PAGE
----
Milan came into the second-leg of the Champions League semi-finals knowing that a score draw against Barcelona at the Camp Nou would see them through, something they had already achieved during the earlier group stages of the competition this season. They could also take heart with their defensive display in the first-leg, and focus on how they were going to score those priceless away goals.
For Barcelona however, nothing less than a win would do. Following their inability to find a way past Milan’s congested central defence, Barcelona manager Pep Guardiola knew that some changes had to be made, and this was clearly reflected in his starting XI.
Barcelona may have made only 2 changes in personnel from the first-leg as Isaac Cuenca was handed a surprise start replacing Alexis Sanchez and Sedyou Keita dropped for Cesc Fabregas, but these 2 changes also set in motion a raft of adjustments of other players’ positions as well as a tactical shift: a 3-3-4 formation.
Xavi and Andres Iniesta returned to their natural positions in midfield with Sergio Busquets, Guardiola reverting to the cornerstone of Barcelona’s and Spain’s recent successes. The more significant changes were made upfront: Cuenca playing on the left-wing, Dani Alves playing on the right-wing and both Fabregas and Lionel Messi playing in the middle.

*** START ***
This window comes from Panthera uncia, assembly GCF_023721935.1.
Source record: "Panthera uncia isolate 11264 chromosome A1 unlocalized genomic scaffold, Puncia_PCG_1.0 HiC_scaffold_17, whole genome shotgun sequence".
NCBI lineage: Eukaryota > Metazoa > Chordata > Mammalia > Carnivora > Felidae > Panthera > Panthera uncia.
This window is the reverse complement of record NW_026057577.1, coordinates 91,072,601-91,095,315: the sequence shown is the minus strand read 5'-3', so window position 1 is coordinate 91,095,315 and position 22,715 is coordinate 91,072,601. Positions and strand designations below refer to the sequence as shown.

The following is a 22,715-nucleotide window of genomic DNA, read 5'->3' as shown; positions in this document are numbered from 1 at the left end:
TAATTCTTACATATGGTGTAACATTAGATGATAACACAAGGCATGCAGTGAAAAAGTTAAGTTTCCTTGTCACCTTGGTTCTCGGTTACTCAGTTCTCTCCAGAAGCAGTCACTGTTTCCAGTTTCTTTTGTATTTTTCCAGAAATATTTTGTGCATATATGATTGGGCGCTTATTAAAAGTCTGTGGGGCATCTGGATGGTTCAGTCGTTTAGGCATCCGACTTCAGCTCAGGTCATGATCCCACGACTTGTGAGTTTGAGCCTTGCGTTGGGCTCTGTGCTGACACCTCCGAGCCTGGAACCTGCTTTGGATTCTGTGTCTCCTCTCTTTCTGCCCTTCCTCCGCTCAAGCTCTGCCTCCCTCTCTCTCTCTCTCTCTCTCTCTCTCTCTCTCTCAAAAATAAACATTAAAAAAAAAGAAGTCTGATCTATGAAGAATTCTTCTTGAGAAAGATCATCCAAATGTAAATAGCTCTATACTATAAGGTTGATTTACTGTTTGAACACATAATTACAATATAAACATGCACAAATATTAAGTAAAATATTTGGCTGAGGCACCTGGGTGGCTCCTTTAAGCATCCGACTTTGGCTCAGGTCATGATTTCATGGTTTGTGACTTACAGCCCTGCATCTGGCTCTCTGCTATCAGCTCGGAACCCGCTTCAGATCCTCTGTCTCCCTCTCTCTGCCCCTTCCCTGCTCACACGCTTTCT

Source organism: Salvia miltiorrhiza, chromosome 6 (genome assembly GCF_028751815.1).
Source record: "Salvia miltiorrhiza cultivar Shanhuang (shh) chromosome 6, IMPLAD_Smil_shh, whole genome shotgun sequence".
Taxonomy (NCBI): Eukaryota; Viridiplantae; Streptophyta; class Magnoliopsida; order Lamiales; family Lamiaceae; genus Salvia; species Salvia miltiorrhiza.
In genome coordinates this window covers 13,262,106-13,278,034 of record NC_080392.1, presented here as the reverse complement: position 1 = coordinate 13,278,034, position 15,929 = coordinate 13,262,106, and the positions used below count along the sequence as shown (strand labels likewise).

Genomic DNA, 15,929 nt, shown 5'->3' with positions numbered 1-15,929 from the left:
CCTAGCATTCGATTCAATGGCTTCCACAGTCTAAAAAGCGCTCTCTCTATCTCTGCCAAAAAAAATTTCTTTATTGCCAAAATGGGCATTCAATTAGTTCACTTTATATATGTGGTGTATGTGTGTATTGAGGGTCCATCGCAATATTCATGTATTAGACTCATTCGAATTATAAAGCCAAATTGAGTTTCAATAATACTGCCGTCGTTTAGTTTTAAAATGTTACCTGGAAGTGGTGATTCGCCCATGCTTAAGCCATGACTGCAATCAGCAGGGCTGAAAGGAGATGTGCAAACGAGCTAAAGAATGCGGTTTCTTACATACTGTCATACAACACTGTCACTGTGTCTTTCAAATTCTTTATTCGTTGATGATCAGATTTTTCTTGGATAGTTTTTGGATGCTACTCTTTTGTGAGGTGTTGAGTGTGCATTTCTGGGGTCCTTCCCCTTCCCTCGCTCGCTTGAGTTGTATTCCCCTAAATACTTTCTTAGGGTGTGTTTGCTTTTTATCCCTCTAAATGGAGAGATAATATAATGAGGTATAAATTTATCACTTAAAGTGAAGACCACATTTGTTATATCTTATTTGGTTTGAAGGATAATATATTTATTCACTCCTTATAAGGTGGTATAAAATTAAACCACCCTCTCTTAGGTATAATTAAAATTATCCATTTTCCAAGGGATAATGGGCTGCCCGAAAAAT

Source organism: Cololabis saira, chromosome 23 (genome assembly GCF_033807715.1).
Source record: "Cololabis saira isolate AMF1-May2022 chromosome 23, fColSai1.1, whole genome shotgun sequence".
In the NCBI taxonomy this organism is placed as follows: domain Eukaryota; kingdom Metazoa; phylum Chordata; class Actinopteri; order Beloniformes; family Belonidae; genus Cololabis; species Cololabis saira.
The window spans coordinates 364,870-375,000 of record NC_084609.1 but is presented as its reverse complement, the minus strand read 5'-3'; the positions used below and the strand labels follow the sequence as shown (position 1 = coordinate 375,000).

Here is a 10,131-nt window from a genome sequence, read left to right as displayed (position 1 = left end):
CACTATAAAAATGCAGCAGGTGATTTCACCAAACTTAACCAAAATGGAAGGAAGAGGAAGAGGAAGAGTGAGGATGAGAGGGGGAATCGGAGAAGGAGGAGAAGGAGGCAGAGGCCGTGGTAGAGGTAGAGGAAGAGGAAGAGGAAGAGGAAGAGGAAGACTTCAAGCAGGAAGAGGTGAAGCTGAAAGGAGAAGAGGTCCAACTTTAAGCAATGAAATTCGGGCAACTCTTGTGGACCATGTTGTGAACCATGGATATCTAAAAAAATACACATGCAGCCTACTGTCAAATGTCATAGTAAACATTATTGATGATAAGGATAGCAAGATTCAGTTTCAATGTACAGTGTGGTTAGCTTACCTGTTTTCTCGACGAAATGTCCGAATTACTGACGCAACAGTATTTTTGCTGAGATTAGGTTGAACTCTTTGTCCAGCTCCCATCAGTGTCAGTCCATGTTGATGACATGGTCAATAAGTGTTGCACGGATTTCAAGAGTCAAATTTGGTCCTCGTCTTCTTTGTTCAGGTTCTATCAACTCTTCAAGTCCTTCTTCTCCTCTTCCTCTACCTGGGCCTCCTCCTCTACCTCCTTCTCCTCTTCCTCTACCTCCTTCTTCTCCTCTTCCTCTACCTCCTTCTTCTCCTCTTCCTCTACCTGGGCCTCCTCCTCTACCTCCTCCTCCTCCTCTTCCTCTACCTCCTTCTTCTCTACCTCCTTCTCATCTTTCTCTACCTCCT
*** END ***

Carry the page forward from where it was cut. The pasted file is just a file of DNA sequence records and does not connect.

Milan made only 1 change, as the previously-injured Ignazio Abate came into the starting line-up for Daniele Bonera. Milan manager Massimiliano Allegri stuck to his usual 4-3-1-2 formation that managed to keep a clean sheet in the first-leg.
The roles of Alves and Cuenca were particularly interesting, in that initially both players had zero defensive responsibilities: they simply stationed themselves high and wide. Even though Alves was probably playing as advanced as he did in the previous game, in the beginning stages of the game he didn’t track back as he usually does.
Cuenca, in only his third Champions League start, didn’t have any obvious impact on the game as he only managed 51 touches on the ball (compare that to Alves on the other wing who had 82 touches). His Barcelona teammates didn’t seem to trust the youngster and often didn’t pass the ball to him even when he was waiting on the left flank, but in truth it didn’t matter.
Guardiola’s deployment of two wide men on both flanks simply stretched Milan’s defence laterally so much more than in the first-leg, and he was probably looking to the strike pairing of Fabregas and Messi to wreck havoc through the middle now that he had 4 attackers versus 4 Milan defenders.
Yet before Phillipe Mexes’ disastrous individual error which led to Luca Antonini giving away a penalty for Messi to put his team 1-0 up, Barcelona only created one true chance when some Fabregas beautifully sent Messi through, but the Argentine shot wide.
Holding a 1-0 advantage, Barcelona seemed to relax a little, choosing to pass the ball about patiently rather than trying to score another goal. But Guardiola had predicted before the match that Milan would score, and he was proved right during the 31st minute.